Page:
Wuhan Lockdown Halted Spread of Coronavirus Across China
As increasing numbers of people domestically and abroad face mandatory “lockdowns,” we have new evidence that these severe restrictions on movement are effective in containing the spread of the novel coronavirus. In a just-released working paper, LDI Senior Fellow Hanming Fang, PhD and colleagues Long Wang, PhD, of ShanghaiTech University, and Yang (Zoe) Yang, PhD, of Chinese University of Hong Kong, quantify the effects of the lockdown of the city of Wuhan on January 23, 2020, showing that it played a crucial role in reducing cases of COVID-19 in other Chinese cities and halting the spread of the virus.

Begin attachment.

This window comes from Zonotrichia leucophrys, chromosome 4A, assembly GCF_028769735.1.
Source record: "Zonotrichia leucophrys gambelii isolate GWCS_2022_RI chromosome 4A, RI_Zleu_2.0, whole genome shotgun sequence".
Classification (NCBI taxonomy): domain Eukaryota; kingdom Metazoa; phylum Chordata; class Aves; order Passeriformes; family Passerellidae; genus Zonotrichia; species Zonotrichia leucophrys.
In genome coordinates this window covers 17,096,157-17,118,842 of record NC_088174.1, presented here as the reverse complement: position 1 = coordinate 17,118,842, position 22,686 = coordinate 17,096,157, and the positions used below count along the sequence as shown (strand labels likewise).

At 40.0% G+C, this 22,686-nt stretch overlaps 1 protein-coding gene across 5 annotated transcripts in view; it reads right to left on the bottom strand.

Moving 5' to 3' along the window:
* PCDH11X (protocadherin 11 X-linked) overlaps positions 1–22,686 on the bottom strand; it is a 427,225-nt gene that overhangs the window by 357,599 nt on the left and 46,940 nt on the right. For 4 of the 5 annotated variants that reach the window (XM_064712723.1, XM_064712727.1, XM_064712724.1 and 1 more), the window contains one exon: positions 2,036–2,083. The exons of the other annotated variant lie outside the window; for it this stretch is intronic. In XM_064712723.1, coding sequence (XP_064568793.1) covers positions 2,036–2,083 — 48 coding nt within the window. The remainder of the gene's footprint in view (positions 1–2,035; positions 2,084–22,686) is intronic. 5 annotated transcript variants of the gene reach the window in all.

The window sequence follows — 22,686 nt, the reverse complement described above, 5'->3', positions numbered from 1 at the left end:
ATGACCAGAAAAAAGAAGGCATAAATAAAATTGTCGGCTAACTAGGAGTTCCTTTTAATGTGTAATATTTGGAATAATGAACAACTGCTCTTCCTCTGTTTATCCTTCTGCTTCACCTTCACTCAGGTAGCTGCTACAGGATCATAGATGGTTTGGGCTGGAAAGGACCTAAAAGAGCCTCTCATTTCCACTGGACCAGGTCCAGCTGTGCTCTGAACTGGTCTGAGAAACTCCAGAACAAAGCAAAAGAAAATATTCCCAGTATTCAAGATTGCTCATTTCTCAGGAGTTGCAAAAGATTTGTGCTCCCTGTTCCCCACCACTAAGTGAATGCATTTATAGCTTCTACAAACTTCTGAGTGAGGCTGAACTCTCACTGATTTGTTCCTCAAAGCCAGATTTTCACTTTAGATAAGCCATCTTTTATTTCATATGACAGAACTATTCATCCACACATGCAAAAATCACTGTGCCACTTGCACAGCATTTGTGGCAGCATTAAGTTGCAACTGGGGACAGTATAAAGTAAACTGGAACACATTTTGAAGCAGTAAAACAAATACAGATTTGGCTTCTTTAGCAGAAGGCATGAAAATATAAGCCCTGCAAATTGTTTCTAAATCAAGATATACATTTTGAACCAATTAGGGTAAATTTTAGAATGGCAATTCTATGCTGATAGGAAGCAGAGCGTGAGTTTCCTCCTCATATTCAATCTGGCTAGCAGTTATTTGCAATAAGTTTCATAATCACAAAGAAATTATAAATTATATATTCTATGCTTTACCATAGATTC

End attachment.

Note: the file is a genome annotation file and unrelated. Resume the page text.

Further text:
Without the Wuhan lockdown, the researchers estimate that between January 23, 2020 and February 29, 2020, COVID-19 cases would have been 65% higher in the 347 Chinese cities outside Hubei province, and 53% higher in the 16 non-Wuhan cities inside Hubei, even with the social distancing measures implemented by other cities. In their “counterfactual” simulations (that is, with no Wuhan lockdown), cities outside Hubei province would have had 20,810 cases, compared to the 12,626 they actually recorded; cities inside Hubei (other than Wuhan) would have had 23,400 cases, compared to 15,330 actual cases. This striking impact is shown, daily and cumulatively, in the Figure below: